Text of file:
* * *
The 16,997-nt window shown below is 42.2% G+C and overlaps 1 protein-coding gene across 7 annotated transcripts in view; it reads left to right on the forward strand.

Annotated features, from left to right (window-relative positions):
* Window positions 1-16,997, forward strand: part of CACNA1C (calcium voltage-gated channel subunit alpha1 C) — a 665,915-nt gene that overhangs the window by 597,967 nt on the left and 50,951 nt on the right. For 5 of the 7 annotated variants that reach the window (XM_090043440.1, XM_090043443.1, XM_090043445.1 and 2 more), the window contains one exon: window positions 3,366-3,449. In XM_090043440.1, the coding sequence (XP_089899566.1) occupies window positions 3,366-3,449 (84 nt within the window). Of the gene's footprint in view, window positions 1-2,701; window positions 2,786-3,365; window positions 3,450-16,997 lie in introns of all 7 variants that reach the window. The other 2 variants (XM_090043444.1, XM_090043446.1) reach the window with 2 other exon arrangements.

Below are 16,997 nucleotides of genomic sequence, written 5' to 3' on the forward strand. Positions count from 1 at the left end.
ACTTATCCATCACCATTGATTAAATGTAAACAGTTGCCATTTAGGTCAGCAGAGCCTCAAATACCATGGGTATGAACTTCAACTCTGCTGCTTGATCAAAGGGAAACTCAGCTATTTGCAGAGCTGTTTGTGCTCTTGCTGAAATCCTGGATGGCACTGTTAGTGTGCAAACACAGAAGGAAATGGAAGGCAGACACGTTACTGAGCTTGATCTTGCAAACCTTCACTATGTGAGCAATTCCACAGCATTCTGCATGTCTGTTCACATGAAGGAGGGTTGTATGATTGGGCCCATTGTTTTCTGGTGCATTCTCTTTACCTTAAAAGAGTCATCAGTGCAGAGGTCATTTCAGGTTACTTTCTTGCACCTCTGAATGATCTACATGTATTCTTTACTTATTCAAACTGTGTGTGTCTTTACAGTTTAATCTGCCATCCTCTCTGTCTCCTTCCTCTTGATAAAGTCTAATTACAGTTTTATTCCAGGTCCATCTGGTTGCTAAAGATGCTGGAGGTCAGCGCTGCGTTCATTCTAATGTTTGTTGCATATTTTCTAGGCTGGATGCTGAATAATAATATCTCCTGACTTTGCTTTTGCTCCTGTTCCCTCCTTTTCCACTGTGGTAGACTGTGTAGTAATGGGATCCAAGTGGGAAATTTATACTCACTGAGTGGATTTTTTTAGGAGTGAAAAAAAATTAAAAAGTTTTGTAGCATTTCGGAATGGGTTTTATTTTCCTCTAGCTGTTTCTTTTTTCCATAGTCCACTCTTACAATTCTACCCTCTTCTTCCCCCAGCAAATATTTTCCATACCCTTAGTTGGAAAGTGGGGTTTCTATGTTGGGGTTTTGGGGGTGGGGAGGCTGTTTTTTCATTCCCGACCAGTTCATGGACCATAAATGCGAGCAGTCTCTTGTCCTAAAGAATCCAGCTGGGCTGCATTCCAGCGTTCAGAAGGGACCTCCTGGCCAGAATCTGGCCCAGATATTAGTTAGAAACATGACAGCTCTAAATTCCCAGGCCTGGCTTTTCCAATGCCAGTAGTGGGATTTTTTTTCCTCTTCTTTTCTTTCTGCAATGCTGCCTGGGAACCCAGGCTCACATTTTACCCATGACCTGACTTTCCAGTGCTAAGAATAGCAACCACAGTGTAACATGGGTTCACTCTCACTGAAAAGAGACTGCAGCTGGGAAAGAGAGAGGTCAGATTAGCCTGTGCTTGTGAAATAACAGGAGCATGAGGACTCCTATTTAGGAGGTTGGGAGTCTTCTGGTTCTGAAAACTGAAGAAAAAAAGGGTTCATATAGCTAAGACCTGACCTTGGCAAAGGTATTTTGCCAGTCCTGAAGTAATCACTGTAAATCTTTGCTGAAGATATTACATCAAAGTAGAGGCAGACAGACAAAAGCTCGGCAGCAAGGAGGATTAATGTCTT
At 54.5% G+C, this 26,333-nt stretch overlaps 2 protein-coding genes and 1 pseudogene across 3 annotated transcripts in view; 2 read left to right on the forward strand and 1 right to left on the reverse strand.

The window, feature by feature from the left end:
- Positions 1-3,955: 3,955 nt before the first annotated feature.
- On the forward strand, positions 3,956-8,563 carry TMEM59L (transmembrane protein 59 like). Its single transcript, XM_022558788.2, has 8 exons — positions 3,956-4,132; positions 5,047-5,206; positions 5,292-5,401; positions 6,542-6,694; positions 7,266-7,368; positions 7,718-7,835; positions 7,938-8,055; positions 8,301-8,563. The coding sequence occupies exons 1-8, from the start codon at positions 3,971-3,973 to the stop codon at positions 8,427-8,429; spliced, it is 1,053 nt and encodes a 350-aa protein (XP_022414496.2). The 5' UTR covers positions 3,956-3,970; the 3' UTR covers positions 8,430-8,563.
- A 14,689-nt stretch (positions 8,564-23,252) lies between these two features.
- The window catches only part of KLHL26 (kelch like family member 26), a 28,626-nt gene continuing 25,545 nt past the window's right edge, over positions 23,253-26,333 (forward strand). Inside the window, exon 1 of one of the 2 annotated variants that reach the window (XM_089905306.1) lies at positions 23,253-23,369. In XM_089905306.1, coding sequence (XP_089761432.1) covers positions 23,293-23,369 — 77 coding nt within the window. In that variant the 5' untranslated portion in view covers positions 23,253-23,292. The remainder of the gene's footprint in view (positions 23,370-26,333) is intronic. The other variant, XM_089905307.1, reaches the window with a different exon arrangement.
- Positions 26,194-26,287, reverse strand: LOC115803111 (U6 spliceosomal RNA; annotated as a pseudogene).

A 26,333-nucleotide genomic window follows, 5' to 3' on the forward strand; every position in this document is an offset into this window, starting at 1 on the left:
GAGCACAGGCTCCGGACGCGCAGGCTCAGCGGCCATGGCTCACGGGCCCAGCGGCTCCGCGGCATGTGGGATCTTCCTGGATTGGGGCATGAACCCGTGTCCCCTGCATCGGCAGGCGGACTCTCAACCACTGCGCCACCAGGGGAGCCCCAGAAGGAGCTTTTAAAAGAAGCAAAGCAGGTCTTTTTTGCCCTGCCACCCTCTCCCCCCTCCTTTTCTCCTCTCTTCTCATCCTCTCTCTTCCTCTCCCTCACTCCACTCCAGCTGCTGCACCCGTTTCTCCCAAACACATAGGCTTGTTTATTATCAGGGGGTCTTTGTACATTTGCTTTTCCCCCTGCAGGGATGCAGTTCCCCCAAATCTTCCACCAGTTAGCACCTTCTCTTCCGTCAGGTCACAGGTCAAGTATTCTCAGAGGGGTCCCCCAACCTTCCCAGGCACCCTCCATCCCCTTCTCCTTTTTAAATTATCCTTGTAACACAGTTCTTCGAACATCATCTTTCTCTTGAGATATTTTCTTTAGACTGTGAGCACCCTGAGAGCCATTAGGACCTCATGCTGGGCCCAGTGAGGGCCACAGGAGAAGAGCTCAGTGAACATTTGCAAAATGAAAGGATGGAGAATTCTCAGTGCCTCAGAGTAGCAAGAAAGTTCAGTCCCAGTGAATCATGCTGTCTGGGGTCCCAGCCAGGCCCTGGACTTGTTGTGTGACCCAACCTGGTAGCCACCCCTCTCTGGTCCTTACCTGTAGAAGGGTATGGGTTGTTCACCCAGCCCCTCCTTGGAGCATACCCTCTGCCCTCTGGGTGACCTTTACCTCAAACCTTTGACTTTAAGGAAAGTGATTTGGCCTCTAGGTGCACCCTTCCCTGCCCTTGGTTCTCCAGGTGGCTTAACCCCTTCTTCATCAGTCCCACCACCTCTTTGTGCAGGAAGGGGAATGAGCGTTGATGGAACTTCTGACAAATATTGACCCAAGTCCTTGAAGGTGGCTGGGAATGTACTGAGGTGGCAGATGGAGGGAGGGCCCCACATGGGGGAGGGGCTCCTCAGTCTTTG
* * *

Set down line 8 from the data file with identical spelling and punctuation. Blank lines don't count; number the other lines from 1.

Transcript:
- Positions 1-3,955: 3,955 nt before the first annotated feature.